Well before Hurricane Harvey reached Houston in August 2017, it hurtled through Aransas County, Texas. The small coastal region endured 130 mile-per-hour winds, the strongest to hit the United States since 2005. The storm demolished 867 individual-family homes, and estimated damages neared $812 million for residences and $134 million for businesses. Tourism was devastated, and the county unemployment rate rocketed from 5.4 percent before the storm to 10.3 percent a month after.
The Sid W. Richardson Foundation in Fort Worth, Texas, stepped up to help. They hired two retired city managers and relocated them to Aransas so they could apply their experience to add a charitable lift to official recovery efforts. The managers arrived within 36 hours after being hired, and went to work navigating bureaucracies. “Federal disaster programs were not designed for small towns,” says Pete Geren, president of the foundation. “They’re complicated, they’re labor-intensive, and they’re bewildering.”
The seasoned managers began with debris removal, then assessed individual assistance needs, insurance claims, and FEMA payouts. They prioritized the tourism industry to restart the county’s economy. They tracked down affordable-housing options.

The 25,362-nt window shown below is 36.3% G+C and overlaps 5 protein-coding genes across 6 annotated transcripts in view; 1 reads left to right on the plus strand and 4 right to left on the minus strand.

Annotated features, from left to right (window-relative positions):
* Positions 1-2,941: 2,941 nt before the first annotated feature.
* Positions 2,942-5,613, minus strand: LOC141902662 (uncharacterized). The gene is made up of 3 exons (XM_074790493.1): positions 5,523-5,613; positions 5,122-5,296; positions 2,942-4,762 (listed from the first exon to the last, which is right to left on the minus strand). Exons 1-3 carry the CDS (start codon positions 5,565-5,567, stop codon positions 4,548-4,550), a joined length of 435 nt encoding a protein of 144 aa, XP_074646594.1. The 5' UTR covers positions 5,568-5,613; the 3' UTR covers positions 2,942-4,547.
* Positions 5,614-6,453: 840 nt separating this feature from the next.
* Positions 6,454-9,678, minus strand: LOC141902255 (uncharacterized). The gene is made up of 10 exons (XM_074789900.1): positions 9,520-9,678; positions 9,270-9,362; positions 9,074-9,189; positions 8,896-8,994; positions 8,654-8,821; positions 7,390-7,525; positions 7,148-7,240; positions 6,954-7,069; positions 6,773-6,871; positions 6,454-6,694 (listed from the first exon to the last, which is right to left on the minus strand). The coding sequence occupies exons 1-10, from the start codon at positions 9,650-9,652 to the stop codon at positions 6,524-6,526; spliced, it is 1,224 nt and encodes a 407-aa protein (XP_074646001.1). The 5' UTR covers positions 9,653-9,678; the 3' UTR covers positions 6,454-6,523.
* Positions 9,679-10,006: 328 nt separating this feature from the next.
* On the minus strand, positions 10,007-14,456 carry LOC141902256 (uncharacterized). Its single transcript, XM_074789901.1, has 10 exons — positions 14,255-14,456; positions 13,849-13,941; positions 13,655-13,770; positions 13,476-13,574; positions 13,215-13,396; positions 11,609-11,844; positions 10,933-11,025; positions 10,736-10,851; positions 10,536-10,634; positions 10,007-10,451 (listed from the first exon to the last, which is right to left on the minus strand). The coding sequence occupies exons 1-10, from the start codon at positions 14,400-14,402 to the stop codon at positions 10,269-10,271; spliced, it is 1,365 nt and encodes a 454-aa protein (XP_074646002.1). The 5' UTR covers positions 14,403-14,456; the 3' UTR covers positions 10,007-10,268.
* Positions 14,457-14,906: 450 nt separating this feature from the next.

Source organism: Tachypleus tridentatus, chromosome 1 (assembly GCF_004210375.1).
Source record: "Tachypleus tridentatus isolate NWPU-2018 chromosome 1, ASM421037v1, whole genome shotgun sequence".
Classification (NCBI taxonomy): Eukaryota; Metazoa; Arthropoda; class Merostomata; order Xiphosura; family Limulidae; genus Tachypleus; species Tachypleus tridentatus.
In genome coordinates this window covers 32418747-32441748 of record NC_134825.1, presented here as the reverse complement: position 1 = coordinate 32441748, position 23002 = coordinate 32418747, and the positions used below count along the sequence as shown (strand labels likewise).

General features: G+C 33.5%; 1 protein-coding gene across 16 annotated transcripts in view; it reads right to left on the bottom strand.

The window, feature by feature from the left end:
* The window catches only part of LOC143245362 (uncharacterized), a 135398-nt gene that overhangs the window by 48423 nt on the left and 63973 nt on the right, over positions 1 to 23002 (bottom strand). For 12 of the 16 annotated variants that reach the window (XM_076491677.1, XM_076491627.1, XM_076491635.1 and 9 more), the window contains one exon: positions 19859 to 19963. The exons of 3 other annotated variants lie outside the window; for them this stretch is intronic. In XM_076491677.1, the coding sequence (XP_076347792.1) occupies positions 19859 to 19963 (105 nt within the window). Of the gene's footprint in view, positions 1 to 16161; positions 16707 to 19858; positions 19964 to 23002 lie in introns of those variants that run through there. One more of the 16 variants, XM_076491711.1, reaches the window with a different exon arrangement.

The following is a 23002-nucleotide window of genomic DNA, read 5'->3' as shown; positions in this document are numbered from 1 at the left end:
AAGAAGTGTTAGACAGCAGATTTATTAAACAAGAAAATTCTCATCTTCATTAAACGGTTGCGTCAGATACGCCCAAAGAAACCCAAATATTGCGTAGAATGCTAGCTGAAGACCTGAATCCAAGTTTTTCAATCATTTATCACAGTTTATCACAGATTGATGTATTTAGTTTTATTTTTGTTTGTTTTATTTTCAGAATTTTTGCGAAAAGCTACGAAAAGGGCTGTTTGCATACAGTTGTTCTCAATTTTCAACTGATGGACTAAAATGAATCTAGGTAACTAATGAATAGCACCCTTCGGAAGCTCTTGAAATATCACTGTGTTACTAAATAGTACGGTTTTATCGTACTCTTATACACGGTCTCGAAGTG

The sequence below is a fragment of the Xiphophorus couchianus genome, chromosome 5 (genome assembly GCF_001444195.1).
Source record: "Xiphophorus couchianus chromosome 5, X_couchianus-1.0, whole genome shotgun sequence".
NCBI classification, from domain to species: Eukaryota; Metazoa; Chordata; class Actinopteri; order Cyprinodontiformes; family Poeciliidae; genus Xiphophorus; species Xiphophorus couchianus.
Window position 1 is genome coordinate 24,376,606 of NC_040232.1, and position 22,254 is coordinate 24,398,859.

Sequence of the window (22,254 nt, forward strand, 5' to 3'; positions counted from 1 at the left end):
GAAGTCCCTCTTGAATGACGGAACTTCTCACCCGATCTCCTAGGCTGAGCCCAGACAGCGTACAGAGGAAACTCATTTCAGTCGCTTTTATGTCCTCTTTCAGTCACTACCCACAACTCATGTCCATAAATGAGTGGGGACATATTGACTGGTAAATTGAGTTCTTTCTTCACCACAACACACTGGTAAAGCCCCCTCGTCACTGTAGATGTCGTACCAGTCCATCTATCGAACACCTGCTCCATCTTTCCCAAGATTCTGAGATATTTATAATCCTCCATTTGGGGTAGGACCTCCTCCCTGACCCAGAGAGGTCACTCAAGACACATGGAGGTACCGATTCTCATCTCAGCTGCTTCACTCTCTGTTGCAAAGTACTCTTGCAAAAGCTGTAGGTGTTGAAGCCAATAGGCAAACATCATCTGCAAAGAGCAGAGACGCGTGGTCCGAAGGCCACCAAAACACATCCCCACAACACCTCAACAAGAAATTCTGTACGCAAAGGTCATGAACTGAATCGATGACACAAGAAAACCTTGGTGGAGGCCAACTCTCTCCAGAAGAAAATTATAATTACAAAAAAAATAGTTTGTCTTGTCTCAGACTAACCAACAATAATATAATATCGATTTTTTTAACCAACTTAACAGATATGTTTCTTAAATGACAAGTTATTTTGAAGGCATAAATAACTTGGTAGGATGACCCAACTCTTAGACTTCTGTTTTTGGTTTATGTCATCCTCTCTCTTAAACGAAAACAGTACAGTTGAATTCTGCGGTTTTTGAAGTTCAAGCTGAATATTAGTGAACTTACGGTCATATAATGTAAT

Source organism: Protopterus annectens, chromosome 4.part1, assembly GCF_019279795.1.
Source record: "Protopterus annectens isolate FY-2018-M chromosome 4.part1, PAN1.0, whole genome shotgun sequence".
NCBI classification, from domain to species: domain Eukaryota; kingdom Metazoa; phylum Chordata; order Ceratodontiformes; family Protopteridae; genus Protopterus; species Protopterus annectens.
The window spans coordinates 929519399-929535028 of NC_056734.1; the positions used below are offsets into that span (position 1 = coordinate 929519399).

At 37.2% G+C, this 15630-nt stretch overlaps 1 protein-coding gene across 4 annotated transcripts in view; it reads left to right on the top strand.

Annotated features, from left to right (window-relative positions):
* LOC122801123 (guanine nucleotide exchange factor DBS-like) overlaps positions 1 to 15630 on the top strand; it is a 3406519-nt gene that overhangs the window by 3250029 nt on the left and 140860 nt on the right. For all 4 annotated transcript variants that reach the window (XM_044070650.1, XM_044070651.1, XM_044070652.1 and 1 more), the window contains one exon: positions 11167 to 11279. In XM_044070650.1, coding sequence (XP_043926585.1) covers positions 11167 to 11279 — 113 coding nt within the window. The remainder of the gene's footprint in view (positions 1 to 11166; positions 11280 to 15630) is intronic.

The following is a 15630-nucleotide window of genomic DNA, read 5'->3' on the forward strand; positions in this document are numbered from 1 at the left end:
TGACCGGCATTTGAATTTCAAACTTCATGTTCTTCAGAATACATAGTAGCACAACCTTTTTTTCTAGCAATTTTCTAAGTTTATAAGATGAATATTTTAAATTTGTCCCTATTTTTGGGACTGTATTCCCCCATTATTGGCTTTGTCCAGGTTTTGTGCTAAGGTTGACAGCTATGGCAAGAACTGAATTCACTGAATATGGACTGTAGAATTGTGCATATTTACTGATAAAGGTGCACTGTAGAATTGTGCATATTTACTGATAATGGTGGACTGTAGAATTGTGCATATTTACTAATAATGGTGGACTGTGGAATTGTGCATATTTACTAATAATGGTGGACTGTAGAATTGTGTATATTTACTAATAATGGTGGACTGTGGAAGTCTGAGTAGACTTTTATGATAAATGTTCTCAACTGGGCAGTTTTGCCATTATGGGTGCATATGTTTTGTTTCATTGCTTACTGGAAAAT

Twenty months after Harvey first made landfall, Aransas County has made tremendous strides. By April of 2019, the unemployment rate had dropped to 3.6 percent. While 88 percent of the county’s businesses were closed down by the storm, 93 percent are now open. An aquarium, the Key Allegro Bridge, and municipal buildings are being rebuilt.
The Sid Richardson Foundation’s quick earmarking of $250,000 to bring pros to the scene of a disaster and cut through red tape has had very large benefits. “It’s hard to imagine an investment with greater leverage than putting city managers on the ground helping these communities,” says Geren.